Monday, October 06, 2008


I ask that you bear with me a moment or two until I am able to get my bearings, as I am literally still spinning from yet another attack against Methadone Maintenance Treatment from someone who doesn't have a bloody clue what it even is or entails! Grant me patience, now. First of all, I live in southwestern Ontario, Canada, and because of this location, I, as well as any other opiate addict also residing here, have very limited options available as far as recovery from this insidious addiction goes. Suboxone and its ilk is currently not available for prescription in this country. I will confess that it is more than possible that I may not be completely accurate with this declaration, but the last time I asked my doctor at the clinic about availability, I was told, not yet. Perhaps there are test studies being performed even as I speak, and sooner, rather than later, opiate addicts will actually be able to choose their poison!

Short of going cold turkey, to be properly detoxed and rehabbed from opiates, MMT seems to be an addicts only viable option if one hopes for a successful recovery. I absolutely am convinced that this treatment can and is, highly effective in keeping the addict away from abusing opiates. I know that there is the school of thought that maintains the addict is merely exchanging one addiction for another, but I find this argument simply too simplistic and terribly narrow. MMT does far more than exchange one of the same for more of the same, and I know that anyone reading my journal is well enough informed with what I am alluding to here that it isn't necessary for me to regurgitate all of this once again.

Even to my own ears and eyes, some of what I am about to say sounds like a huge series of rationalizations and this may very well be true - after all, one must never forget that rationalization may be the addicts only real true friend and if not friend, most certainly companion! When I first started MMT in the fall of 1999, I was in pretty rough shape.

We had been doing heroin and some pills for a solid two years, and pretty much had been dedicating all of of extra money and time towards our addiction. Pretty much from the first time that I tried it, I was hooked. I certainly had found what I thought was my nirvana. It was wondrous and it didn't take long to develop a tolerance for it. Thank heavens we knew someone that could get us heroin. He was out of town three out of the seven days and he happened to be working in a place that was literally drowning in it so every Thursday night right after getting off his bus, he would drop by our place with our weekly package. Sunday night we would wave him goodbye as his bus left town, our money in his pocket. This went on for over a year.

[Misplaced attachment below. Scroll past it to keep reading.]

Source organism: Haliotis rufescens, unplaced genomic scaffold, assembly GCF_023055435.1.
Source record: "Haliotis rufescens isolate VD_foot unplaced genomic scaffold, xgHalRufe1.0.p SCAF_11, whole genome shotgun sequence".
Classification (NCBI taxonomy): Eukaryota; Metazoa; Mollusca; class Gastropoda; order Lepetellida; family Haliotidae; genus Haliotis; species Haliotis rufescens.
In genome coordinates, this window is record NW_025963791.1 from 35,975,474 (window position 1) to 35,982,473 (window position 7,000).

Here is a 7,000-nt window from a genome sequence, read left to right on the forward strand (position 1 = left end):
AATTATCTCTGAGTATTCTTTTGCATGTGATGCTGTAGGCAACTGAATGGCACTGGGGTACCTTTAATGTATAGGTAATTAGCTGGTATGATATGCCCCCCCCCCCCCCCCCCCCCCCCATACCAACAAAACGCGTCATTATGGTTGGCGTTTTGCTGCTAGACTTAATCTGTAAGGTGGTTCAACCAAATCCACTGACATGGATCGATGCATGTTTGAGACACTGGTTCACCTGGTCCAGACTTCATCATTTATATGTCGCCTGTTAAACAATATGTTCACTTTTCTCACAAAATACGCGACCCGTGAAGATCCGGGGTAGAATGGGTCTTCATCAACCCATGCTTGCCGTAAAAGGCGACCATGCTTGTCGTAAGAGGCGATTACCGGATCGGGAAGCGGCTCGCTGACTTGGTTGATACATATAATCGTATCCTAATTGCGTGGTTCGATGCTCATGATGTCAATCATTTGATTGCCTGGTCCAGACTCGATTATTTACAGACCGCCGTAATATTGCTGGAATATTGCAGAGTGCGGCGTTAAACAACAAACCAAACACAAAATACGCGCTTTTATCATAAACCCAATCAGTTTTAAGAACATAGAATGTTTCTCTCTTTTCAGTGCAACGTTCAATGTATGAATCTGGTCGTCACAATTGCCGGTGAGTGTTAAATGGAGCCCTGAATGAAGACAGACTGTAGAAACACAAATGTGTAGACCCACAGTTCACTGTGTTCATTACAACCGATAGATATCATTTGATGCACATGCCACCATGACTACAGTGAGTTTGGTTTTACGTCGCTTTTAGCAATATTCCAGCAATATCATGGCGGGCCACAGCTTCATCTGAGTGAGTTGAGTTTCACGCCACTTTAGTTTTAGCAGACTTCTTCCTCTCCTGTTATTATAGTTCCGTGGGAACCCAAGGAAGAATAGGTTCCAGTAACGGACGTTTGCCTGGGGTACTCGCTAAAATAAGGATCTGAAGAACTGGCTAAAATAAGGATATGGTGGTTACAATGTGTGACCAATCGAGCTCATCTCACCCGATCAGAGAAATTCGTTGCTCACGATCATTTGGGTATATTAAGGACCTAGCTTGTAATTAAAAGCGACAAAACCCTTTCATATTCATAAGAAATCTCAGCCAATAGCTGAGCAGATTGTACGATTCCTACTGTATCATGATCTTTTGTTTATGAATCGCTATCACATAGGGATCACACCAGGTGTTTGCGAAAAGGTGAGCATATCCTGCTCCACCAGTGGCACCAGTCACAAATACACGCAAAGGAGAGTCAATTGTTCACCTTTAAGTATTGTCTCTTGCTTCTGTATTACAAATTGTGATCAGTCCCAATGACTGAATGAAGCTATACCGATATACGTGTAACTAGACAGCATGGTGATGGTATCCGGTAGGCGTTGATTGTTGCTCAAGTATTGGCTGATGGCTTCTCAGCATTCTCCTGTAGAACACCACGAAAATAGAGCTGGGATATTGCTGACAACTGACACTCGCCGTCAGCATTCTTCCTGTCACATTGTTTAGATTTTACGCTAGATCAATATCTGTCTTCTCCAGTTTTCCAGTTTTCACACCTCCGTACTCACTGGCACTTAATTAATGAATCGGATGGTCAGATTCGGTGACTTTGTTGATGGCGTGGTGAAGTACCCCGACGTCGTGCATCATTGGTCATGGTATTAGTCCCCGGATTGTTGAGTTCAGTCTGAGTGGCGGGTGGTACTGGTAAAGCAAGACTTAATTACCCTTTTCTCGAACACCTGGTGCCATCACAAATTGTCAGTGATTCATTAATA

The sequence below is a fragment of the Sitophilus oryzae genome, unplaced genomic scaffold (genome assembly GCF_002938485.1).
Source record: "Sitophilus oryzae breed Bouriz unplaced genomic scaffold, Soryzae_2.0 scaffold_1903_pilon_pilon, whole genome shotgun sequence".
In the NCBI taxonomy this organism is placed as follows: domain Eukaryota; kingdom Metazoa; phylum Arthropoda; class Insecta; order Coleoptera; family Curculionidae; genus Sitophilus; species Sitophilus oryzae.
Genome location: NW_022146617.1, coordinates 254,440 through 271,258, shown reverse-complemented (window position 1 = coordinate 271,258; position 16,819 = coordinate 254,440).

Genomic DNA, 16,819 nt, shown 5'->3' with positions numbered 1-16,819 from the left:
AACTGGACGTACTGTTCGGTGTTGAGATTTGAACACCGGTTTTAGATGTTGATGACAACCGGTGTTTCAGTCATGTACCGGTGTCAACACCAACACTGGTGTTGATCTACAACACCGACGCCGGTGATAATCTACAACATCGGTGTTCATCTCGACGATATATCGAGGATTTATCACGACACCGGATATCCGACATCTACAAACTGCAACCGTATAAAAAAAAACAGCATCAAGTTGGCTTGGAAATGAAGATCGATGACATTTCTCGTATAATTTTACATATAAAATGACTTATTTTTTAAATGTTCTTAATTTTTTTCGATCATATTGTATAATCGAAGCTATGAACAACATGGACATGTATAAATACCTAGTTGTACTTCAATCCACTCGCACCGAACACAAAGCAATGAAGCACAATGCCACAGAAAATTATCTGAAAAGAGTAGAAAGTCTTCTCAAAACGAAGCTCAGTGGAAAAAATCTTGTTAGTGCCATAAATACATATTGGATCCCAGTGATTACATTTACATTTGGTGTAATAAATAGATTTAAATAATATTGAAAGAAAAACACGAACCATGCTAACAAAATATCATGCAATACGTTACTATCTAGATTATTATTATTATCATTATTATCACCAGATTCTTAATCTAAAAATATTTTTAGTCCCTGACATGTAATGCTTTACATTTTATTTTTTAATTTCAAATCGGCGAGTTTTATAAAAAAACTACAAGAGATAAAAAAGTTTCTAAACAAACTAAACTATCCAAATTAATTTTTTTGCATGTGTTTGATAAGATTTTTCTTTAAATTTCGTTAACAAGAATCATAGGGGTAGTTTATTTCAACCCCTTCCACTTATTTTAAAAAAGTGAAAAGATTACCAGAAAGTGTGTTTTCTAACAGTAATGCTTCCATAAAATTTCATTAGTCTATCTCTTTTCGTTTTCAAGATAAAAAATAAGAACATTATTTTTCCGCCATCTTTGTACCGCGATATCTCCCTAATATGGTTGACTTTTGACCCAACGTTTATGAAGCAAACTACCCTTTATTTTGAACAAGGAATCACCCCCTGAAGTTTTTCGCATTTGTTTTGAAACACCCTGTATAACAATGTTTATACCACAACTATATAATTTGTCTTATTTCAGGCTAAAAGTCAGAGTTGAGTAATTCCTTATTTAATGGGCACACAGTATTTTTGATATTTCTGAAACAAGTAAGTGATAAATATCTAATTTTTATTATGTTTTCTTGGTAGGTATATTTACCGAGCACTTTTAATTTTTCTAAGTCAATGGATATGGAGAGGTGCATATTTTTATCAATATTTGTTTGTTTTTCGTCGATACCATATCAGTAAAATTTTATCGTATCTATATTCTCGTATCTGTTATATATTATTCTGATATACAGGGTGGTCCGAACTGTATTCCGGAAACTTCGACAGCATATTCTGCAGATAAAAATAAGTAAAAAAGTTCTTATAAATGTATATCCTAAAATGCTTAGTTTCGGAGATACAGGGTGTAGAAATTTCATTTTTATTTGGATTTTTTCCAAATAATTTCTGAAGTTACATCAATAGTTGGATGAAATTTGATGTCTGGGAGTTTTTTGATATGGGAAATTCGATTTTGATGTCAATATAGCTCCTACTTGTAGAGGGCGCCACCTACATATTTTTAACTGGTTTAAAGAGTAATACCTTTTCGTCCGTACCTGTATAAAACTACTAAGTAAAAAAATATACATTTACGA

It started to get quite expensive as all habits tend to but this one also felt different. Where before, I may have been a bit of a bitch if I couldn't get blow or speed, I could get by at least but not this time. When I was without I hurt, I felt sick, I was in severe pain. I couldn't or wouldn't want to go to work and I had always prided myself on never letting any of my vices interfere with work and to be honest, life in general. Suddenly I had become single minded, nothing else mattered but not feeling sick anymore. I had to have a hit no matter what. Came close to bankrupting us. Sad but at least we had a house to sell to get us out of debt. And selling this one, our favorite, meant that we still had two others left although they were nowhere near as nice and they were in a much rougher part of town but that didn't seem to concern us so much anymore. We moved. We had to. We had someone else very important in our life now that very much needed to be accommodated. I had never lied before but suddenly I found myself doing just that. When my family doctor confronted me I couldn't admit it at first. I was every which way of denial until I couldn't take it anymore. This drug eventually wears you down, strips you of every vestige of dignity and self respect. I fessed up and when he started talking about getting us into a methadone program, I pretty much said yes just to humor him plus he said that as soon as we were on the list, he would be able to help us out and get us from having to buy our dope on the street at ridiculous prices.